Gaining New Insights into Proton Structure

  • Headshot of Anselm Vossen

Anselm Vossen will take advantage of Jefferson Lab’s recently upgraded CEBAF Accelerator to learn more about the particles that build our universe.

The recent completion of the 12 GeV Upgrade of Jefferson Lab's Continuous Electron Beam Accelerator Facility has opened up a new realm for exploration of the particles and forces that give rise to our universe. Making the best of the opportunity to conduct groundbreaking research with a one-of-a-kind machine takes collaborations of the best and brightest minds in nuclear physics applying a bit of intellectual elbow grease to the design and analysis of experiments.

Anselm Vossen, a Jefferson Lab jointly appointed assistant professor at Duke University, has been awarded a DOE Early Career Award to develop experimental and analysis techniques that make full use of the new generation of high-precision experiments made possible by the upgrade of CEBAF.

“I am obviously quite happy to receive this award. It means that I have the security to plan my research for the next five years. It will also help me attract students and postdocs to my new group,” Vossen said. “I am especially glad to have received this award early in my tenure track position, which I started in January.”

Vossen’s research aims to gain insight into the proton structure in ways that can potentially reveal new information about Quantum Chromodynamics. QCD is the theory of the strong interaction – the force that governs how subatomic particles are made.

QCD provides an accurate description of the fundamental laws governing how the strong force binds particles called quarks together to make the more familiar protons and neutrons that are found in the nucleus of the atom. However, it doesn’t provide a comprehensive description of the dynamics that give rise to the observed properties of protons and neutrons.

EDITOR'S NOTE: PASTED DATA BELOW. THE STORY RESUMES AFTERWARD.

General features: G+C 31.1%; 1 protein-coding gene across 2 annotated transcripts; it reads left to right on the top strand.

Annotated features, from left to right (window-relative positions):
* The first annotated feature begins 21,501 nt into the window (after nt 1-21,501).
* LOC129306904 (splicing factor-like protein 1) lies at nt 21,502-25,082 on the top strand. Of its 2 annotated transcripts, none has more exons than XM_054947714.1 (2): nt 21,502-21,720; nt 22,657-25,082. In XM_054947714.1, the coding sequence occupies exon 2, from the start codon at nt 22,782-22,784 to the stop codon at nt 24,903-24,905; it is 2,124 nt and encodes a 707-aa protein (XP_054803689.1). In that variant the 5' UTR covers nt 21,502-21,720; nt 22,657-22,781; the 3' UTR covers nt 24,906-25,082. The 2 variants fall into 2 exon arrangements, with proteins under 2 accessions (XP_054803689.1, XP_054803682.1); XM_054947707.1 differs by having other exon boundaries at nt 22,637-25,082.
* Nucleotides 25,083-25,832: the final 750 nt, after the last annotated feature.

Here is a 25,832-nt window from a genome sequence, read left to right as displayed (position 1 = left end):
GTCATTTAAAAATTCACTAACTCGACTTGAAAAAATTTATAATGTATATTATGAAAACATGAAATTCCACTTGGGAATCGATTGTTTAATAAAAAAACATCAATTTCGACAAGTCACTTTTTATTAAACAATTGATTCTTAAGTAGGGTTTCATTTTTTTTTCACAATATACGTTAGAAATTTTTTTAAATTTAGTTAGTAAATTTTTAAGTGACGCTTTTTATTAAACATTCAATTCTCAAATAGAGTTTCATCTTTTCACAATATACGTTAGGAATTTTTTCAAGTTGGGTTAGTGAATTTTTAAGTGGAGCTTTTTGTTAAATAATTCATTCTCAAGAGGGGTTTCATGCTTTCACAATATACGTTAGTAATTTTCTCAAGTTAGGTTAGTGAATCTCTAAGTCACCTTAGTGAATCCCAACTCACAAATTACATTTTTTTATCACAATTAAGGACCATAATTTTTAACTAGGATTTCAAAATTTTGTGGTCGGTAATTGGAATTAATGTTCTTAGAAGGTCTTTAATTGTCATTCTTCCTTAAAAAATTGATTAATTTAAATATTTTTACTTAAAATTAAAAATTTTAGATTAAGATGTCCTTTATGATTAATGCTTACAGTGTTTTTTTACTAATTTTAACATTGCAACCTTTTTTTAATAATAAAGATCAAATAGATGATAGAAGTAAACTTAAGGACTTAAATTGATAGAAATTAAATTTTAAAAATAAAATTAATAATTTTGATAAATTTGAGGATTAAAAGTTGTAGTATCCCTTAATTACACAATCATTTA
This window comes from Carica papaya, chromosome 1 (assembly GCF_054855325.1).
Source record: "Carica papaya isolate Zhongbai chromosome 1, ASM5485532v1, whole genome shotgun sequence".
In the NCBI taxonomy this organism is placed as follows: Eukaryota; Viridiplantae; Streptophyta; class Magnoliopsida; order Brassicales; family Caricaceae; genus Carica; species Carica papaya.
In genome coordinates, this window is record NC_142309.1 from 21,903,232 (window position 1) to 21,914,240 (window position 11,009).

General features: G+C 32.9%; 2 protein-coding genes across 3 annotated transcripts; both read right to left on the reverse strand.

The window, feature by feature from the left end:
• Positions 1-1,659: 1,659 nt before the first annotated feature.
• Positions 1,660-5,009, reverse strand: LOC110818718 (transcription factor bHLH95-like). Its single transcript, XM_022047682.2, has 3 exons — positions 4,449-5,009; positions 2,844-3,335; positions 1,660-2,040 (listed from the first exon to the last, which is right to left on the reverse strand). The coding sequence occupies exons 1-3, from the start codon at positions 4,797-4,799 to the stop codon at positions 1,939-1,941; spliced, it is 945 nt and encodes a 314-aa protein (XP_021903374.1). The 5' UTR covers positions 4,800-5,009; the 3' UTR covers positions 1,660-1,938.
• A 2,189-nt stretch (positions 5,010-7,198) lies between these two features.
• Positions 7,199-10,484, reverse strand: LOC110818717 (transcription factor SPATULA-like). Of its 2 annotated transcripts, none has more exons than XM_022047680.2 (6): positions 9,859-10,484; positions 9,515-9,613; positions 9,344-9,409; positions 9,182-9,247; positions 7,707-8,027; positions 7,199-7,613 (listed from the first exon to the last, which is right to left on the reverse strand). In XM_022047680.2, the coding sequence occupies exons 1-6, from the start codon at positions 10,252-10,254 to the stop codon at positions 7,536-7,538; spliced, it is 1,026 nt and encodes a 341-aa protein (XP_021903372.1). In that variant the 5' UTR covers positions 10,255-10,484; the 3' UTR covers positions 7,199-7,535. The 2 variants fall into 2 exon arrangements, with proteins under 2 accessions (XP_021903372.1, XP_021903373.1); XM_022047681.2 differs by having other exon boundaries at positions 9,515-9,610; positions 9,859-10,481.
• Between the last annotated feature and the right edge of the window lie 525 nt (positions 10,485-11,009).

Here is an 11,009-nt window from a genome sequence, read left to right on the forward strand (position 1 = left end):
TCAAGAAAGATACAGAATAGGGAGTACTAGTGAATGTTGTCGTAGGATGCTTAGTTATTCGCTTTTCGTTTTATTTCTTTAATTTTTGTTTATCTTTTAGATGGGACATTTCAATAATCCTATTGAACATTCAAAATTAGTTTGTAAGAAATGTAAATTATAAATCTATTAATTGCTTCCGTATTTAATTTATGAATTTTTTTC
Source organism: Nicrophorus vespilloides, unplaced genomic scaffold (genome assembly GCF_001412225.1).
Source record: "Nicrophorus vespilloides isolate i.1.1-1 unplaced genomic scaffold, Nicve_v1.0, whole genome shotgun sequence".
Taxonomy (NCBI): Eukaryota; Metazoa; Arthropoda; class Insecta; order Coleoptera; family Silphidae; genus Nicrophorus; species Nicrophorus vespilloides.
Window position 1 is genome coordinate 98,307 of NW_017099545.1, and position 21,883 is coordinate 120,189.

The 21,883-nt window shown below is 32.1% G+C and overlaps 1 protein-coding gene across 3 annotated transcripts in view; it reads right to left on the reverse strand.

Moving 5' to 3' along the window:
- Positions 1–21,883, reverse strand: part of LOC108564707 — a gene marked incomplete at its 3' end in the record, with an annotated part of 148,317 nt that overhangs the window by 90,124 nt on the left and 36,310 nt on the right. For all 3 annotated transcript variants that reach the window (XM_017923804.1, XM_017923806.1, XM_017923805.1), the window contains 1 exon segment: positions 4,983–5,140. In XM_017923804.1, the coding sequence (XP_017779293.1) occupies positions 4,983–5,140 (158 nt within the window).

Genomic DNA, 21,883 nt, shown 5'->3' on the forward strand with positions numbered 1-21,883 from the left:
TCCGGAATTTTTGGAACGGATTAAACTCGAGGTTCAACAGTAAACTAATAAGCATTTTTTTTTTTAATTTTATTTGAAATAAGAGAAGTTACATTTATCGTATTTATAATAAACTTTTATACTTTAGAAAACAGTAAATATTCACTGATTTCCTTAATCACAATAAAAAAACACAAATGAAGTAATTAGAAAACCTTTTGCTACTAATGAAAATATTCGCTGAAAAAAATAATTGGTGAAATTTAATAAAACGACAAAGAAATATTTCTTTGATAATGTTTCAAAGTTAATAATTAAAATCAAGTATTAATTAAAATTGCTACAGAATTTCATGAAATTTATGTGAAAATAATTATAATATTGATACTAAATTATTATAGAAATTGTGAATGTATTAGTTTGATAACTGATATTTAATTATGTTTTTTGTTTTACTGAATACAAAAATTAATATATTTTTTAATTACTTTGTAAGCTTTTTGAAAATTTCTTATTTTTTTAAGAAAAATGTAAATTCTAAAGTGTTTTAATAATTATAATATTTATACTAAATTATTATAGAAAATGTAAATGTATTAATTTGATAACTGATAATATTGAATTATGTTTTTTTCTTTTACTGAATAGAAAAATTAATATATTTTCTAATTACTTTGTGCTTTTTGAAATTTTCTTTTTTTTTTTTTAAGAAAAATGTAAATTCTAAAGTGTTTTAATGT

For instance, the masses of the three quarks that make up a proton doesn’t add up to the proton’s mass, and while it’s accepted that the strong force itself likely contributes to the proton’s mass, it’s not clear how. This is one of the mysteries that Vossen hopes to address.

“I want to gain insight into the influence that the strong force fields inside the proton and neutron exert on the quarks as they move through the field,” Vossen explained.

He also plans to explore the dynamics of how the strong force binds quarks together to form new particles.

“Both of these questions are part of the puzzle we have to solve to understand how the dynamics of the strong force lead to the properties of protons and neutrons that make up the visible matter around us,” he said.

Vossen said his research will also further boost the experimental reach of data from CEBAF by combining it with data collected elsewhere, such as at the Belle II experiment located at the new SuperKEKB facility in Japan.

As a university-based researcher, Vossen will receive a DOE Early Career Award grant for at least $150,000 per year for the next five years for his project, titled “Novel Experimental Probes of Quantum Chromodynamics in Semi-Inclusive Deep-Inelastic Scattering and e+e- Annihilation.” Funds are used to cover salary and research expenses.

Contact: Kandice Carter, Jefferson Lab Communications Office, 757-269-7263, kcarter@jlab.org

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Jefferson Science Associates, LLC, a joint venture of the Southeastern Universities Research Association, Inc. and PAE, manages and operates the Thomas Jefferson National Accelerator Facility, or Jefferson Lab, for the U.S. Department of Energy's Office of Science.

DOE’s Office of Science is the single largest supporter of basic research in the physical sciences in the United States, and is working to address some of the most pressing challenges of our time. For more information, visit science.energy.gov.